Climbing, Tourism and Sacred Peaks: A Research Project in Southwest China

By Julie Tate-Libby
Wenatchee Valley College

By Mark Allen
IFMGA Certified Mountain Guide

Julie Tate-Libby

Mountains have often been regarded as sacred places for the people who live among them. Unfortunately, local conceptions of mountains as sacred places have been misunderstood by scholars, explorers, government officials, and perhaps more recently, tourists. Perhaps no region in the world has elicited more interest or fascination than the Himalaya as a center for spiritual enlightenment, mountaineering, and first ascents. Many studies have examined the impact of tourism and mountaineering on local tribes in the Himalaya (Ortner 1989, Fisher 1990), but little attention has been given to the issue of sacred peaks and how the burgeoning climbing industry is affecting local conceptions of sacred places, their resident deities, and what happens after the peak has been climbed, renamed, and published in international journals. This project seeks to understand the interplay between local and nonlocal conceptions of sacred geography, and the impact of international mountaineering on indigenous community’s religious heritage and traditional culture.

Background: Southwest China
The region of southwestern China, including the provinces of Sichuan and Yunnan, has remained largely untouched by the international climbing industry because of China’s historic policy of exclusion: the area was not opened to foreign mountaineers until 1980 (Isserman and Weaver 2008). Like Tibet, western Sichuan (traditionally a part of Tibet called Kham) and Yunnan remained predominately rural, marginal agricultural regions until the twentieth century. During the early years of the Chinese republic (1911-1930), Sichuan was controlled by a feudal warlord system; at one point the province was divided into 17 independent military units and was not unified under the Nationalist government until 1935 (Keays 2009). Similarly, Yunnan is composed of over 20 different ethnic groups who predate Chinese civilization. The indigenous Yi, a subsistence agricultural group, and the Bai of the northwest region, trace their linguistic roots to Tibeto-Burman origins. Other groups in Yunnan which belong to the Tibeto-Burma language group are the Hani, the Naxi and the Lahu. For the most part, the high mountain regions which encompass the Nyainqentanglha East range, Kangri Garpo range and the Deep Gorge Country (so-called Three Rivers Gorges of the Yangtze, Mekong and Salween) are predominately populated by Tibetans who practice Tibetan Buddhism.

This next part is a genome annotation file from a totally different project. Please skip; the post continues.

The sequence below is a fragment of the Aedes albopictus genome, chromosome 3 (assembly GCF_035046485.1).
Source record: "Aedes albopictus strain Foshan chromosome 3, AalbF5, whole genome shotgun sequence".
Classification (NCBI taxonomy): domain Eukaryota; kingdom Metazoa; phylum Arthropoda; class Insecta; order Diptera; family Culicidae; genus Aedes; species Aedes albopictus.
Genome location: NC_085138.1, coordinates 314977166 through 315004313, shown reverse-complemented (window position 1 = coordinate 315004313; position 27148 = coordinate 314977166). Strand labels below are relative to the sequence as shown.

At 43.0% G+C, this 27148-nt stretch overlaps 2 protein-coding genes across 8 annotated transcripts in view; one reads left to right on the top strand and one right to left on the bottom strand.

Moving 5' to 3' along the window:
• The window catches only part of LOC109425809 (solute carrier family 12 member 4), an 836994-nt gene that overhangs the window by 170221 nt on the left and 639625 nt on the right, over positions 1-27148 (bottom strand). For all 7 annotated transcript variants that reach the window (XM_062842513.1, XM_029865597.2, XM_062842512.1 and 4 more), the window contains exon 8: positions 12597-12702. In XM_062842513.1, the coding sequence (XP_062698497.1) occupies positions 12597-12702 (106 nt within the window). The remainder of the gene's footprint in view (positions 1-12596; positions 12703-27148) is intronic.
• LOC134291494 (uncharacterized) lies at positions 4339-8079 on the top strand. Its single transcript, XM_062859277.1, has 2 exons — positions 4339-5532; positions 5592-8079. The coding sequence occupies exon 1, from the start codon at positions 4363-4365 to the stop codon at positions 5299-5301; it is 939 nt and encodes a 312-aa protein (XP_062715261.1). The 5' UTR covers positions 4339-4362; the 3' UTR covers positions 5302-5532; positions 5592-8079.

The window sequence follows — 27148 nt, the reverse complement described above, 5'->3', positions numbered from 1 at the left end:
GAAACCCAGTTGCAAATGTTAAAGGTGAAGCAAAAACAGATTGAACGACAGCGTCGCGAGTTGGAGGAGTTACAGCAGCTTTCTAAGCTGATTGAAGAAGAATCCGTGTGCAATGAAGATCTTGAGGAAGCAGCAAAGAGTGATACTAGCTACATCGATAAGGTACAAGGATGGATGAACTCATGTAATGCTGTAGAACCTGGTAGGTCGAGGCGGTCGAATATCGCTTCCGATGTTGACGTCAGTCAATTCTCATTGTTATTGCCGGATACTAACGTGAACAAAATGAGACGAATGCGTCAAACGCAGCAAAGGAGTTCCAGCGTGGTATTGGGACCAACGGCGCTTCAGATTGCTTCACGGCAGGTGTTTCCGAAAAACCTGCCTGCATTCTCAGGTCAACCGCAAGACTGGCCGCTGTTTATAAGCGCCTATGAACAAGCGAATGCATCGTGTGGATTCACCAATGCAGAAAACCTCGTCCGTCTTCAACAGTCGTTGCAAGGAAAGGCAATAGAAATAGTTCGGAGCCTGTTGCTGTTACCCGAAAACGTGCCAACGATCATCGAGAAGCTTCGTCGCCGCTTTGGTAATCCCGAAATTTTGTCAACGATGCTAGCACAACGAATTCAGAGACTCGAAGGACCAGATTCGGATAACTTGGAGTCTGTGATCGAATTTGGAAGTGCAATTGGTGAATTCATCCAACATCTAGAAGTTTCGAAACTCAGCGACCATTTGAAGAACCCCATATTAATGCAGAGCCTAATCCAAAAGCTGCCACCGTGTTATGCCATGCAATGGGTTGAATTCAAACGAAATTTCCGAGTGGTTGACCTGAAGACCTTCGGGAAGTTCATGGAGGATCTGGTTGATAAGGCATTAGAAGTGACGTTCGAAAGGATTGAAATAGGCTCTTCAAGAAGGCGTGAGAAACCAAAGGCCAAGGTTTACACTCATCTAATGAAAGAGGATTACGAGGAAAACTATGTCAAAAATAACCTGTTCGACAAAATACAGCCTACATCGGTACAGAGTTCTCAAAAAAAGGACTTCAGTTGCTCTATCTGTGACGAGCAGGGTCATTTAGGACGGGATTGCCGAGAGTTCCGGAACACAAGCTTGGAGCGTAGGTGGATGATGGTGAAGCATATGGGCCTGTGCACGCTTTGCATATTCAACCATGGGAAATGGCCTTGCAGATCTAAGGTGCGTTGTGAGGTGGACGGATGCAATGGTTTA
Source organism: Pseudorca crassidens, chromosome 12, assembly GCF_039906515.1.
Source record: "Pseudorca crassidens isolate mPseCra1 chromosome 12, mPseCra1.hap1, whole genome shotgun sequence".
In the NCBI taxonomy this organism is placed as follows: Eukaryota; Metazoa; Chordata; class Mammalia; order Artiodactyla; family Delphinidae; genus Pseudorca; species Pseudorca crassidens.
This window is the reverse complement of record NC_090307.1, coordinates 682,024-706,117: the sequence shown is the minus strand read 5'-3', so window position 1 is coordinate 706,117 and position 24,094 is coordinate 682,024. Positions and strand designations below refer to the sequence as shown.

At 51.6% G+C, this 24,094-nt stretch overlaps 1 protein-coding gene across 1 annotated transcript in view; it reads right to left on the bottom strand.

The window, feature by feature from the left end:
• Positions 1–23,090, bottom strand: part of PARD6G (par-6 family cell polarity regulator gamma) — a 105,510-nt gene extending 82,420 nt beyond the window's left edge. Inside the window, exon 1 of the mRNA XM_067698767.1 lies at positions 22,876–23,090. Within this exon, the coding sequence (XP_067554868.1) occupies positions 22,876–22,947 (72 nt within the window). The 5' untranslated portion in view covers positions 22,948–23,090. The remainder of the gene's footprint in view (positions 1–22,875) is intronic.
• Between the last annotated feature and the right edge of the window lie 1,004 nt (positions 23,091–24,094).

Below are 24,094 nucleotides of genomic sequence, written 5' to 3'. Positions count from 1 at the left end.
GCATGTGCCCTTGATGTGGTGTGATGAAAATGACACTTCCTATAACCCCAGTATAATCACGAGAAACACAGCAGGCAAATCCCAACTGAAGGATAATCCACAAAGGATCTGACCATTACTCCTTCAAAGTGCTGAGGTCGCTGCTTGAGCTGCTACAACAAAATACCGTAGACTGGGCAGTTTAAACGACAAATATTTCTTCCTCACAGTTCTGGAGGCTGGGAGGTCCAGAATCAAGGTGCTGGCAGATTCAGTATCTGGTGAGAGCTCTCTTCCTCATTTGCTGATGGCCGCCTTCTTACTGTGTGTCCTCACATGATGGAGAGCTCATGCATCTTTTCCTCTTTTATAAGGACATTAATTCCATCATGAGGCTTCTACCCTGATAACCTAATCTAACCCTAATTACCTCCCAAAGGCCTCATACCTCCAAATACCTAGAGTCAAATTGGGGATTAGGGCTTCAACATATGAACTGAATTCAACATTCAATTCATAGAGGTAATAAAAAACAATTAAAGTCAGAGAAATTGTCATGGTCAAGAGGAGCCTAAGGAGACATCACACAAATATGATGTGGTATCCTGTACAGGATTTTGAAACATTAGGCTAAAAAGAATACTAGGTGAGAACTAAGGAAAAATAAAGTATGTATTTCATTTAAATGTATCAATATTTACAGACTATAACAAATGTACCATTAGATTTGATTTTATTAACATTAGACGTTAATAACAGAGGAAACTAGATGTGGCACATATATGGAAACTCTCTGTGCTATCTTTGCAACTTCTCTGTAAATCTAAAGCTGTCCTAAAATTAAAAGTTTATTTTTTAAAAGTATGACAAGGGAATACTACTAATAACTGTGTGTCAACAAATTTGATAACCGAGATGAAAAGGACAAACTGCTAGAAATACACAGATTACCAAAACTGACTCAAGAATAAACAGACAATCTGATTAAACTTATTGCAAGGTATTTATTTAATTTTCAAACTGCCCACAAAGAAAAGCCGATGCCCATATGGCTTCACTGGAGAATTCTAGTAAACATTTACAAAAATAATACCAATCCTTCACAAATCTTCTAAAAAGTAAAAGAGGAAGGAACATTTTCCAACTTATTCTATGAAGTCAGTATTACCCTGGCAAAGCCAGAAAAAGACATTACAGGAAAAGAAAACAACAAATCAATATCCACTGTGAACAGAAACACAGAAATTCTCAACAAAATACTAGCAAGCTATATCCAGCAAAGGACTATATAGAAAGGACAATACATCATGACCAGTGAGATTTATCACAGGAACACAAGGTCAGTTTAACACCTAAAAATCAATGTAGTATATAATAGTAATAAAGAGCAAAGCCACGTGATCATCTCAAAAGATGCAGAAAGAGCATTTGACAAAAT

Tibetan Cosmology
The indigenous religion of Tibet was Bӧn, a land-based shamanistic religion, elements of which can still be seen today in modern Tibetan Buddhism. Buddhism was introduced to Tibet from India in 650 C.E. (Bellezza 2005), but it was not until the eighth century that Tibetan kings made a concerted effort to bring Buddhist scholars to Tibet. Bӧn, the indigenous religion of the Tibetan region, is a form of shamanism with many deities, demons, and ancestral spirits who can act both as protectorates of humans and as harmful and malicious spirits (Ortner 1989). Protection from the gods does not come automatically, but must be renewed and petitioned through ritual via the priests and shamans who make contact with them. Traditionally, Tibetans understood the earth as populated by a pantheon of invisibles known as sabdag, or “lords of the earth” (Ramble 2007). These sabdag include mountain gods who dwell on snowy peaks, serpent spirits of the underworld, aerial warrior demons, rock sprites and so on. These spirits are highly dangerous if disturbed, bringing bad luck such as failed crops, drought or other natural disasters.

The relationship between humans and sabdag also forms the basis for a sacred geography. Generally speaking, there are two types of sacred places in Tibet. Specific sacred peaks, for example Mount Kailash which is interpreted as the earthly equivalent of the spiritual Mount Meru, are well known geographical features venerated by Tibetan Buddhists and the site of pilgrimage and circumbulation for practitioners throughout Southeast Asia. On the other hand, there are also sacred places which are venerated locally, but have no significance to the wider Tibetan or Buddhist communities. Both kinds of sacred peaks find their basis in Tibetan culture as those places which have been historically conquered by lamas or priests from the destructive forces of local spirits.

Sacred Peaks, Sacred Climbing